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The 21st International AIDS Conference kicks off in Durban

18 July 2016

Hundreds of delegates from around the world are gathering at Durban’s International Convention Centre this morning for the International Aids Conference, with many here hoping the gathering will usher in a fresh approach in the fight against HIV/AIDS.
 
Over 12 000 delegates from 180 countries across the globe are expected to attend the conference organised by the International Aids society. The theme of this year’s gathering is “access, equity, rights now”.

South African President Jacob Zuma has welcomed all international delegates who will be attending  Conference.
 
“The President said South Africa is also truly pleased to host the conference during this period when the country has been making progress in its response to the disease since the policy turnaround in 2009,” the Presidency said.
 
The quality of life of people living with HIV has improved dramatically since the policy turnaround in 2009.

“HIV positive people are living longer and lead healthier lives, thanks to wider access to treatment. South Africa has significantly reduced the mother-to-child transmission of HIV, thus ensuring healthier babies,” the Presidency said.
 
Recently, government launched Phila, a massive HIV prevention campaign targeted primarily at young women and girls. The Presidency said focusing on HIV prevention is important for the country as it is working towards the goal of an HIV-free generation.
 
The President has also noted with appreciation, the positive and constructive working relationship and cooperation that exists between local stakeholders in the fight against AIDS, under the auspices of South African National AIDS Council (SANAC).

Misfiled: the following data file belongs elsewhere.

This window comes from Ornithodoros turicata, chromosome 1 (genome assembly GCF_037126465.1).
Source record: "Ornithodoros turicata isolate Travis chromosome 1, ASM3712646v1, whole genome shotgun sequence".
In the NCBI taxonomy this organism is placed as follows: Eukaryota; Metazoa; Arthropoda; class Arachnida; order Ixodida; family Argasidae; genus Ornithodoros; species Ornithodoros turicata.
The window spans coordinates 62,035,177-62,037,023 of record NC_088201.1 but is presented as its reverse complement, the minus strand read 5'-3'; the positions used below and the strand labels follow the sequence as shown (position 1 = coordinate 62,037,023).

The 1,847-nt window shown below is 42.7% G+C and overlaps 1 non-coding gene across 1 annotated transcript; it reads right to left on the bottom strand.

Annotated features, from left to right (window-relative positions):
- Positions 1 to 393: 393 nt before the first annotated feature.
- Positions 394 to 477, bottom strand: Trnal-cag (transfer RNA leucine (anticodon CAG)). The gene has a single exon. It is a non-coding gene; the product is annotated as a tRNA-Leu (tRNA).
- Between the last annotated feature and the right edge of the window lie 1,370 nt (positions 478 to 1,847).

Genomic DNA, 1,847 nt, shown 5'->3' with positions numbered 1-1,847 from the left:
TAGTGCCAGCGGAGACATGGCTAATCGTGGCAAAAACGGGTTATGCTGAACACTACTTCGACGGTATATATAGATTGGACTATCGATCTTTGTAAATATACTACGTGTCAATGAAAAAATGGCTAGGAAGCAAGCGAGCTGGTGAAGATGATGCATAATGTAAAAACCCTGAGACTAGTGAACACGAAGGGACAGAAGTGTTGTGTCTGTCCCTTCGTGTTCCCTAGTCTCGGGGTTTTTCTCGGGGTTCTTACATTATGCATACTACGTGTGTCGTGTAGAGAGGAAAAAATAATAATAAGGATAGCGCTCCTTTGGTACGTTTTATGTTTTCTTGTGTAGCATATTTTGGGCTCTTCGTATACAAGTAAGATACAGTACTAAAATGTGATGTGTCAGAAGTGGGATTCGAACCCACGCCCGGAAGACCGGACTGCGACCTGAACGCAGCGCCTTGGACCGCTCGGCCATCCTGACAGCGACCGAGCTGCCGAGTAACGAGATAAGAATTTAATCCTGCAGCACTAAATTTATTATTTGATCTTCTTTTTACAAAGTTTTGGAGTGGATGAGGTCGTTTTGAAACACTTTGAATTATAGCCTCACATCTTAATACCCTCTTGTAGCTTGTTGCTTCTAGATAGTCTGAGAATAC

"This patriotic collaboration has contributed immensely to the progress that the country has scored, and also holds us in good stead as we continue waging the battle against HIV, AIDS and TB,'' President Zuma said.
 
He has also extended his gratitude to the United Nations AIDS programme (UNAIDS) for the support provided to South Africa in this battle.
 
This support has contributed to the progress that the country has made, the Presidency said.
 
The South African delegation, under the leadership of Deputy President Cyril Ramaphosa, will share lessons from the progress made, and also learn from other delegations on what they could be doing better.
 
The Deputy President, who is also the Chairperson of the South African National AIDS Council (SANAC) will officially open the conference in Durban today.
 
"More importantly, the conference begins on Nelson Mandela Day. It provides an opportunity to pay tribute to Madiba for the role he played in advancing the fight against AIDS and promoting care and support for those infected and affected. We wish local and international delegates a successful AIDS 2016 Conference,'' President Zuma said.
 
Deputy President Cyril Ramaphosa, who heads the government’s HIV/AIDS programme, has said the return of the conference to South Africa was a sign of how far South Africa had come in the 16 years since the event was last held in the country.
 
South Africa is expected to use the gathering to showcase its intervention in the fight against the HIV/AIDS pandemic. The country has made inroads against the disease and the number of new HIV infections in South Africa has dropped from more than 500 000 in 2004 to an estimated 330 000 in 2013.
 
The rate of babies being born with HIV has decreased significantly from 8% in 2008 to 2.6% in 2013. The number of children 0‒14 years living with HIV and on antiretroviral treatment has increased from only 42 000 in 2009 to 166 000 in 2014. Over three million of the six million estimated people who are living with HIV is in South Africa and are receiving treatment.
 
Delegates at the Durban conference are expected to call for a renewed commitment to invest in research and development that could lead to new options for a vaccine and functional cure for HIV.
 
The conference ends on Friday.

SAnews.gov.za

Photo: GCIS

 


 
 
 
 
 
 
 
 
 
 
 
 
 
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January/February 2020

 
 
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